Sections 10 and 11 do not proscribe speech per se. Rather, they prohibit certain kinds of conduct. Section 10 prohibits the conduct of "putting or attempting to put another in fear of bodily violence by placing on * * * property a symbol * * * that exposes another to threats of violence, contempt or hatred on the basis of race, color, creed or religion, including, but not limited to[,] a burning cross or Nazi swastika." Section 11 forbids the conduct of "defacing or damaging private premises or property * * * by placing thereon a symbol * * * that exposes another to threats of violence, contempt or hatred on the basis of race, color, creed or religion, including, but not limited to, a burning cross or Nazi swastika."
To decide whether the conduct proscribed by Sections 10 and 11 is "sufficiently imbued with elements of communication to fall within the scope of the First and Fourteenth Amendments," Spence v. Washington, 418 U.S. 405, 409, 94 S. Ct. 2727, 2730, 41 L. Ed. 2d 842, 846 (1974), we must determine whether "an intent to convey a particularized message is present" and whether those who view the message have a great likelihood of understanding it. Id. at 410-11, 94 S. Ct. at 2730, 41 L. Ed. 2d at 847. The Supreme Court has concluded in a variety of contexts that conduct is sufficiently expressive to fall within the protections of the First Amendment. See, e.g., Texas v. Johnson, 491 U.S. 397, 109 S. Ct. 2533, 105 L. Ed. 2d 342 (1989) (holding protected the burning of flag to protest government policies); Spence, supra, 418 U.S. 405, 94 S. Ct. 2727, 41 L. Ed. 2d 842 (holding protected the placing of peace symbol on flag to protest invasion of Cambodia and killings at Kent State); Tinker v. Des Moines School District, 393 U.S. 503, 89 S. Ct. 733, 21 L. Ed. 2d 731 (1969) (holding protected the wearing of black armbands to protest war in Vietnam).
In R.A.V., supra, 505 U.S. , 112 S. Ct. 2538, 120 L. Ed. 2d 305, the United States Supreme Court determined that a St. Paul, Minnesota, Bias-Motivated Crime Ordinance proscribed expressive conduct protected by the First Amendment. The ordinance read:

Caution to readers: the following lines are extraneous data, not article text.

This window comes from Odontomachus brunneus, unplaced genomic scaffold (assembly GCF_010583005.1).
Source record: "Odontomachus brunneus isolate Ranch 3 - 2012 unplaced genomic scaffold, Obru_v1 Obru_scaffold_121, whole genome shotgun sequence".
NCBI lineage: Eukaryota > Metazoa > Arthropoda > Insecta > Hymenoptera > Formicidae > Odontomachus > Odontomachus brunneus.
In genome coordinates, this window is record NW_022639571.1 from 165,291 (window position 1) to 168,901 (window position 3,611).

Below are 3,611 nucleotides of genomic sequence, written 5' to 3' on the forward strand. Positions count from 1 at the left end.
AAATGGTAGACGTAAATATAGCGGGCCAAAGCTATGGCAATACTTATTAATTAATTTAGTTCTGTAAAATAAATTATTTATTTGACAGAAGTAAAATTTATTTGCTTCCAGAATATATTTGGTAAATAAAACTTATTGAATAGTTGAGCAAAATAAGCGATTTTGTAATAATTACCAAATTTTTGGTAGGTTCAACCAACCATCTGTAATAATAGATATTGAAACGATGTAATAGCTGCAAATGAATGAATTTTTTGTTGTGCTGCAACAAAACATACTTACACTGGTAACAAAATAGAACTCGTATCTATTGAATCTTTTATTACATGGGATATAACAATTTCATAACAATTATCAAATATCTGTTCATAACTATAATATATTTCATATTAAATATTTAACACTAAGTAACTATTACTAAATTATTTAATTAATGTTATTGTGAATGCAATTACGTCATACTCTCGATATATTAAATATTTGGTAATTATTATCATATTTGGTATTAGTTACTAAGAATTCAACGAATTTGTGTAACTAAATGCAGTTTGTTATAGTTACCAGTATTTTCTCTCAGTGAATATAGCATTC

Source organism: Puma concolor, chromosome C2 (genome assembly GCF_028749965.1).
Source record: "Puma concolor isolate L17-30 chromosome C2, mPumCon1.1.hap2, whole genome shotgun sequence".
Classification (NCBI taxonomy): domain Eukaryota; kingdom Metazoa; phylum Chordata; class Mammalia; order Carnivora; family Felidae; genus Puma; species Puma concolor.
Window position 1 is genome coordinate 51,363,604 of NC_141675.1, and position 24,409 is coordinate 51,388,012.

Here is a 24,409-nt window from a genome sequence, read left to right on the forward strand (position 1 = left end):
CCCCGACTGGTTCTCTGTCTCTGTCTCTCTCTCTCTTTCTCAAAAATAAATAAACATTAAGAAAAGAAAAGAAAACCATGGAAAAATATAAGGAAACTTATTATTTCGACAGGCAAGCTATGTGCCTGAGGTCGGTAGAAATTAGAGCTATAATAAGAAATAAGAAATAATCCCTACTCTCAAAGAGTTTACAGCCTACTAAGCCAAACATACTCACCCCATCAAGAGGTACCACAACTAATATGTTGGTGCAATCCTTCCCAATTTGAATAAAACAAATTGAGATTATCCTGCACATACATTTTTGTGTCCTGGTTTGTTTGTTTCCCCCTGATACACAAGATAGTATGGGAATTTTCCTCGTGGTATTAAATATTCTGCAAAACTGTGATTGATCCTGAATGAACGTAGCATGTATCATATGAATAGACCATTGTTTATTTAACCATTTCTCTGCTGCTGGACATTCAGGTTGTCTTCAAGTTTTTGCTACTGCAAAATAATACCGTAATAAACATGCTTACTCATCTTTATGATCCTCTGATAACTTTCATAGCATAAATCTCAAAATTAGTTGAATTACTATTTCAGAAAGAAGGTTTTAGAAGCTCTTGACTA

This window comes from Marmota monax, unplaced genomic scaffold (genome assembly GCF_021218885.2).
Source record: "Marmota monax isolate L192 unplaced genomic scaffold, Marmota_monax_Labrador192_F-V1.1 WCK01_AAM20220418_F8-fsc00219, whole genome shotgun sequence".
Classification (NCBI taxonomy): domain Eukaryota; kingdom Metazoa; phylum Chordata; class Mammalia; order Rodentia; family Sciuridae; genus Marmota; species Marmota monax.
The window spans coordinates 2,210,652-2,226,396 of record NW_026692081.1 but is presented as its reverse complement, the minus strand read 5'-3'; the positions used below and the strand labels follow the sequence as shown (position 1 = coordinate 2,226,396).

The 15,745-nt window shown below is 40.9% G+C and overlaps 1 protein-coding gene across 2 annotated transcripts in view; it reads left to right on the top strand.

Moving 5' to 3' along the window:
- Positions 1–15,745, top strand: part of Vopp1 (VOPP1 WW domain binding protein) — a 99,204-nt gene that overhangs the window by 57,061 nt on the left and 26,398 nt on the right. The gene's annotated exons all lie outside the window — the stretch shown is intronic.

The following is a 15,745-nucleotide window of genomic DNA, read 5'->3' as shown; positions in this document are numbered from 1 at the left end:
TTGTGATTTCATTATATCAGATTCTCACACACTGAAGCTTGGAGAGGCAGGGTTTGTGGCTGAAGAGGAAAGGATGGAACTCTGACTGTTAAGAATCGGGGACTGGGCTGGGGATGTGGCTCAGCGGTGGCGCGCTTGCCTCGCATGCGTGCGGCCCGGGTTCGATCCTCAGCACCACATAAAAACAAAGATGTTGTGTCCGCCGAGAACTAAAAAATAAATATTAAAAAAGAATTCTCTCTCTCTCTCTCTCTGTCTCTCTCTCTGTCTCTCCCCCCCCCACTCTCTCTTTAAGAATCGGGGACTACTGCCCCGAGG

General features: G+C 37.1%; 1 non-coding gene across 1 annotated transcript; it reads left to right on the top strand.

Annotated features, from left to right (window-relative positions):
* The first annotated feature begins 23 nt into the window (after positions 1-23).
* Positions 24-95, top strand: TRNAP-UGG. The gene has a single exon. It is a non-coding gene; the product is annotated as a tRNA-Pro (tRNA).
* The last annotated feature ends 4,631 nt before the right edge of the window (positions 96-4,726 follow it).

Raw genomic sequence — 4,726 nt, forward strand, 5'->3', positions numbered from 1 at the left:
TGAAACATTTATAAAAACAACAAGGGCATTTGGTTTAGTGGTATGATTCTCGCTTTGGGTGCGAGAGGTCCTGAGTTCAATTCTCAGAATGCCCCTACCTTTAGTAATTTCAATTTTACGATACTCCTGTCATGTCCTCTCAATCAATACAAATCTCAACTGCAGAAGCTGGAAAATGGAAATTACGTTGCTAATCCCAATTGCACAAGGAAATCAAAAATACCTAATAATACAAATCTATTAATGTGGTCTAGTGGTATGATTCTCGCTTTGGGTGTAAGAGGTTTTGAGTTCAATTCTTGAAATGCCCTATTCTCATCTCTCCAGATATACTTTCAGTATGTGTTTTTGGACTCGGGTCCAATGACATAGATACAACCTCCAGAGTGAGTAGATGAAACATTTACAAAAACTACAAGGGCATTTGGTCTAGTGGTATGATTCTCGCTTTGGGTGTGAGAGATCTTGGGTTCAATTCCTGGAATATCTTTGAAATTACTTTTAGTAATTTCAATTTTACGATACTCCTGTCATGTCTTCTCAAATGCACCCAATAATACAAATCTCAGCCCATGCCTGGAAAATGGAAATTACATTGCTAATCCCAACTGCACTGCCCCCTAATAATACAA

Whoever places on public or private property a symbol, object, appellation, characterization or graffiti, including, but not limited to, a burning cross or Nazi swastika, which one knows or has reasonable grounds to know arouses anger, alarm or resentment in others on the basis of race, color, creed, religion or gender commits disorderly conduct and shall be guilty of a misdemeanor.
[St. Paul, Minn. Legis. Code § 292.02 (1990).]
As one court has noted, "While the [R.A.V.] Court did not explicitly state that * * * acts prohibited by the [St. Paul ordinance] are expression cognizable by the First Amendment, such a Conclusion necessarily precedes the Court's holding that the [ordinance] facially violate[s] the First Amendment." State v. Sheldon, 332 Md. 45, 629 A.2d 753, 757 (Md. 1993).
Taking the lead from the Supreme Court, States with similar hate-crime statutes have determined also that the conduct proscribed by their statutes constitutes protected expression. For example, the Court of Appeals of Maryland found that the conduct prohibited by its statute, "burning or causing to be burned any cross or other religious symbol upon any private or public property," Md. Code Ann., Crim. Law § 10A, qualifies as speech for purposes of the First Amendment. Sheldon, supra, 629 A.2d 753 at 757. The Maryland court reasoned that "because of the well known and painfully apparent connotations of burning religious symbols, there can be no doubt that those who engage in such conduct intend to 'convey a particularized message,' or that those who witness the conduct will receive the message." Ibid.
Similarly, in State v. Talley, 122 Wash. 2d 192, 858 P.2d 217, 230 (1993), the Supreme Court of Washington concluded that part of its hate-crime statute regulates speech for purposes of the First Amendment. That part of the Washington statute reads: "The following constitute per se violations of the malicious harassment statute: (a) Cross burning; or (b) Defacement of the property of the victim or a third person with symbols or words when the symbols or words historically or traditionally connote hatred or threats toward the victim." Wash. Rev. Code § 9A.36.080(2). The Washington court declared that the statute "clearly regulates protected symbolic speech * * *." Talley, supra, 858 P.2d 217 at 230. See also State v. Ramsey, 430 S.E.2d 511, 514 (S.C. 1993) (finding that statute prohibiting placement of burning or flaming cross on public property or on private property without owner's permission regulates protected symbolic conduct).